• Erosions can occur throughout the intestinal tract, lesions are seen in the mouth, nose and muzzle, there is often foul smelling diarrhoea containing shreds of intestine, mucus and blood. 
  • Occasionally diarrhoea may be so severe as to appear like water or paralysis of the gut may occur with no sign of faecal material. 
  • Other signs which may occur include discharges from the nose, excessive tears and lameness due to eruptive lesions of the interdigital cleft and coronary band. 
  • Animals are reluctant to eat and there is drooling and even frothing from the mouth. 
  • High mortality with moderate morbidity (the ratio of sick to well animals) is to be expected. 
  • In Mucosal Disease, where a persistently infected animal, usually under 2 years of age, is superinfected with internally acquired active virus, the mortality is very high, death occurring within a few days of onset, with fever, dysenteric diarrhoea, lack of appetite, dehydration, ulceration throughout the gastro-intestinal tract and erosive lesions in the mouth and nose. 


  • Diagnosis is based on the disease history, clinical signs, gross and microscopic lesions, virus isolation from tissues such as spleen, thyroid and salivary gland and examination of paired serum samples when a more than four- fold increase in antibody titre indicates recent infection.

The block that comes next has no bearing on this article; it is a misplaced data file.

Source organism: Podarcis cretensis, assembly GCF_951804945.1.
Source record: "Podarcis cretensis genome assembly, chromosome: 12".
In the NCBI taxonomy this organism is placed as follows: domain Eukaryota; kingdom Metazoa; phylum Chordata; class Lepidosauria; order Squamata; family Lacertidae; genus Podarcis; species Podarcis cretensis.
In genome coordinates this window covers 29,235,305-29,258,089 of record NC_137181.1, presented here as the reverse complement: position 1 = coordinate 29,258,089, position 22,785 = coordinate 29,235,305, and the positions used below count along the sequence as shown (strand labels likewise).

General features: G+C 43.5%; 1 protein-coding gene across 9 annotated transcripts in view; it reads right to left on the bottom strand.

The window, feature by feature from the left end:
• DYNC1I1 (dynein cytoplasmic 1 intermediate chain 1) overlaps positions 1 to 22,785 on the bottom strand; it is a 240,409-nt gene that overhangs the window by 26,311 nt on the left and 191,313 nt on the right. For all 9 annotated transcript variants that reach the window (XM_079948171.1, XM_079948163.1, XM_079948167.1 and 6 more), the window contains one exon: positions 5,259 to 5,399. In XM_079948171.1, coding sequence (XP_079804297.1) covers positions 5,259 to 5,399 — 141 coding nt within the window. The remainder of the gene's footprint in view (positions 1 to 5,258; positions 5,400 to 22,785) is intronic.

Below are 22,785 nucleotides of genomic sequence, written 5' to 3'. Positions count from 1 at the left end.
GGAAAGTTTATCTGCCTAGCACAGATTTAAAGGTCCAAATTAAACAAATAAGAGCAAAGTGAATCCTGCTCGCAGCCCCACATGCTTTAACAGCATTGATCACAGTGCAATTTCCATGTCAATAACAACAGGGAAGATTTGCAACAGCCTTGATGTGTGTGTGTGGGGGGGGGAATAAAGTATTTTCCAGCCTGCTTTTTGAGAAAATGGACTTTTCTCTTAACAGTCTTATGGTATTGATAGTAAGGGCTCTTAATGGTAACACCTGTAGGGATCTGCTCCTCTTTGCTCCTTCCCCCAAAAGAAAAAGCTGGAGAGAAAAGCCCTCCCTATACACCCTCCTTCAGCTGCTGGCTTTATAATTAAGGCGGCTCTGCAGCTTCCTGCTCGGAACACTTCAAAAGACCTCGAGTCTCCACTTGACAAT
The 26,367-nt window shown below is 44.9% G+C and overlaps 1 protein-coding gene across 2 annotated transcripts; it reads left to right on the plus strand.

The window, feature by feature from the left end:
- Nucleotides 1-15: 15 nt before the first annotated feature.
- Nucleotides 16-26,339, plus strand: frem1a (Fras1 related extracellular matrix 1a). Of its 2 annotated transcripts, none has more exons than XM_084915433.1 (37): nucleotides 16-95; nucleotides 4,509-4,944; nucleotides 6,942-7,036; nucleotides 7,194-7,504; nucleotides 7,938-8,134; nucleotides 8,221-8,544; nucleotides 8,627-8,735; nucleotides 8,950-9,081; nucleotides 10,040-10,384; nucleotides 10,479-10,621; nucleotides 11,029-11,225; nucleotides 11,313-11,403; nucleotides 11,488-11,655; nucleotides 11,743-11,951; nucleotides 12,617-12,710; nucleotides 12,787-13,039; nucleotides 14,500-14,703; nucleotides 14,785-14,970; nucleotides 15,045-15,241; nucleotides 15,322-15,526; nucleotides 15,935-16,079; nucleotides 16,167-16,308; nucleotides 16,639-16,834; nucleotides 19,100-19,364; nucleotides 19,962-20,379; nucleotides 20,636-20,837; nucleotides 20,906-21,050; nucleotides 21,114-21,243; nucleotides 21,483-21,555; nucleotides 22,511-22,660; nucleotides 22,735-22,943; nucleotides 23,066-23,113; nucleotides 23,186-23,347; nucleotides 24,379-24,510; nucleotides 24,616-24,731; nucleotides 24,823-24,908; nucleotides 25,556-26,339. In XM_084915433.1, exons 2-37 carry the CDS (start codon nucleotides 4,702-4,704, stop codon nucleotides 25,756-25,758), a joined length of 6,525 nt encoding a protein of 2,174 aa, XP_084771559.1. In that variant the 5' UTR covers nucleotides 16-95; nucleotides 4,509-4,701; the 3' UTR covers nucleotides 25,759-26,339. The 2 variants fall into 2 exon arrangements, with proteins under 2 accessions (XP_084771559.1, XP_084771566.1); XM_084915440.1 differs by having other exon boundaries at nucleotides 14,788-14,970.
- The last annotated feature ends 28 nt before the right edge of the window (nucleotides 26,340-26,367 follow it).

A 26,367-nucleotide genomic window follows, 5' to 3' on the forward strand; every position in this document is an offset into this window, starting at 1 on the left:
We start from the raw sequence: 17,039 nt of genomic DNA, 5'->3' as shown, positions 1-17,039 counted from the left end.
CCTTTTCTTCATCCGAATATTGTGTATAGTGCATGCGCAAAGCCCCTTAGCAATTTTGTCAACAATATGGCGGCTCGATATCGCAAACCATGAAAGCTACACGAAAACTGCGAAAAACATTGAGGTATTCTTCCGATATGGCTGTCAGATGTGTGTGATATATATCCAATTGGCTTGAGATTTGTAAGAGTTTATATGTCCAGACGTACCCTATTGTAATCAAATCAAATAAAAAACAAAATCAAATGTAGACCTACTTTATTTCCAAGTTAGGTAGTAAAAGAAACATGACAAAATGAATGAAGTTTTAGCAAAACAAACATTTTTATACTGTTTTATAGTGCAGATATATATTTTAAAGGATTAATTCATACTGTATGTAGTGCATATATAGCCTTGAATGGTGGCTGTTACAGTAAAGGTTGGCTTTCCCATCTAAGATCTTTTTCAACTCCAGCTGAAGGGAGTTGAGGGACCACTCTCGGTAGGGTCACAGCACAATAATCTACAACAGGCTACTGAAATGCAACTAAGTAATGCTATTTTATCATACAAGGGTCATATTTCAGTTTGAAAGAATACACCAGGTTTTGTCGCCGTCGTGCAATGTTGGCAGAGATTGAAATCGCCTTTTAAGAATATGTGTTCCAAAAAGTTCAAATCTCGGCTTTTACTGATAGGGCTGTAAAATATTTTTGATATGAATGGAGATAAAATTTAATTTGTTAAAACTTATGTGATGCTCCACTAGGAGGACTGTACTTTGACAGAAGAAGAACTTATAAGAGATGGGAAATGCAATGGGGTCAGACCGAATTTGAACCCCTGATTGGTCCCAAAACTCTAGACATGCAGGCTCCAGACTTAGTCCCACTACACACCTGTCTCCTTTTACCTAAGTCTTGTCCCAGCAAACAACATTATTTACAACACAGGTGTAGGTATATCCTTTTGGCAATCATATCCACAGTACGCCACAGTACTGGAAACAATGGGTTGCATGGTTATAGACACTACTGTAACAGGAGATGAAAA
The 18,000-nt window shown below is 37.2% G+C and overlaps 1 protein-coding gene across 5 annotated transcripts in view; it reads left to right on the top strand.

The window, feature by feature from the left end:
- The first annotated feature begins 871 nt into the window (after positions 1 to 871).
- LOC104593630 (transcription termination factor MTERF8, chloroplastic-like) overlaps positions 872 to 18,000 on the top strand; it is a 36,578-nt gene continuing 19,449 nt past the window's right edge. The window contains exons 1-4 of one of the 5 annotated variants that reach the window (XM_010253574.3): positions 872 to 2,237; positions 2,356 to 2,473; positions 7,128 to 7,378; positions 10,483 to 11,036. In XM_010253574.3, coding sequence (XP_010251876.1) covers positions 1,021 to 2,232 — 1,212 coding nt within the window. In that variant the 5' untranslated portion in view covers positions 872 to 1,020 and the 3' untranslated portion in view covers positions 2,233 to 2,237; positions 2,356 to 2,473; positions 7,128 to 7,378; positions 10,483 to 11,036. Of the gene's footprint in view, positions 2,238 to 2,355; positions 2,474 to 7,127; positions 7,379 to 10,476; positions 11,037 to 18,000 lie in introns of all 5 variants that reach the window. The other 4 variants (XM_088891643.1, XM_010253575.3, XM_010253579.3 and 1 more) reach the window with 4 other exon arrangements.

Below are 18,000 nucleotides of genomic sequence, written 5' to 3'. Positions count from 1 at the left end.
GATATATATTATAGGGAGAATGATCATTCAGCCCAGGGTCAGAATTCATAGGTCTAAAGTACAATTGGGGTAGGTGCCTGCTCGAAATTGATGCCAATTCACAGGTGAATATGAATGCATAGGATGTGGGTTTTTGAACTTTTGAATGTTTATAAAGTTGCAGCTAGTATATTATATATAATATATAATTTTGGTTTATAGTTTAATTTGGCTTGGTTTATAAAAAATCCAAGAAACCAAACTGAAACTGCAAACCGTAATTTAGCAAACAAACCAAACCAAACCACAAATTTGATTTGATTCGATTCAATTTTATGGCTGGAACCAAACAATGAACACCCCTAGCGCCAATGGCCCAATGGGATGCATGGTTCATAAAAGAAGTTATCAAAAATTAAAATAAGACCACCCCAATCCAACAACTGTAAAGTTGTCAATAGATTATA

• Difficulties may occur when the presenting animal has no specific neutralising antibody due to immunesuppression or the inability to secrete antibody. So the whole picture must be considered. 
  • For diagnosis serum samples have to be sent to a laboratory outside of Kenya. 

Suspect BVD when you see:

  • The birth of congenitally abnormal calves, 
  • unexplained abortions, 
  • the appearance of stunted ill calves in the herd and 
  • cases of severe diarrhoea in young animals under the age of two years followed by their death must arouse a suspicion of BVD/ Mucosal Disease. 
  • There will be a low incidence (5%) of acute clinical disease but a high case mortality. 


Prevention - Control - Treatment

  • Treatment is limited to supportive therapy such as providing antibiotic cover to prevent secondary bacterial infections, appetite stimulants, vitamins and alimentary tract astringents, such as kaolin, charcoal etc. 
  • Post-natally acquired BVD virus infections are trivial. Control measures therefore are directed to limiting the risk of transplacental infection. 
  • Persistently infected animals should be identified and removed and isolated from the breeding herd. Only virus-negative and antibody-positive animals should be retained in the herd. 
  • Live and killed vaccines have been developed. The former has several disadvantages such as the risk of transplacental infection, they are immunosuppressive and epidemics of the mucosal disease syndrome have been recorded after their use. Killed vaccines are safe, but booster doses are necessary to achieve a good level of protected immunity. 
  • Because the disease mainly affects cattle under 2 years and since colostral immunity from BVD positive cows wanes by 6 months of age the vaccination of young stock between 6 months and 2 years of age is a logical approach - but the manufacturer's instructions should always be followed. 
  • Vaccine is obtainable from the UK and the US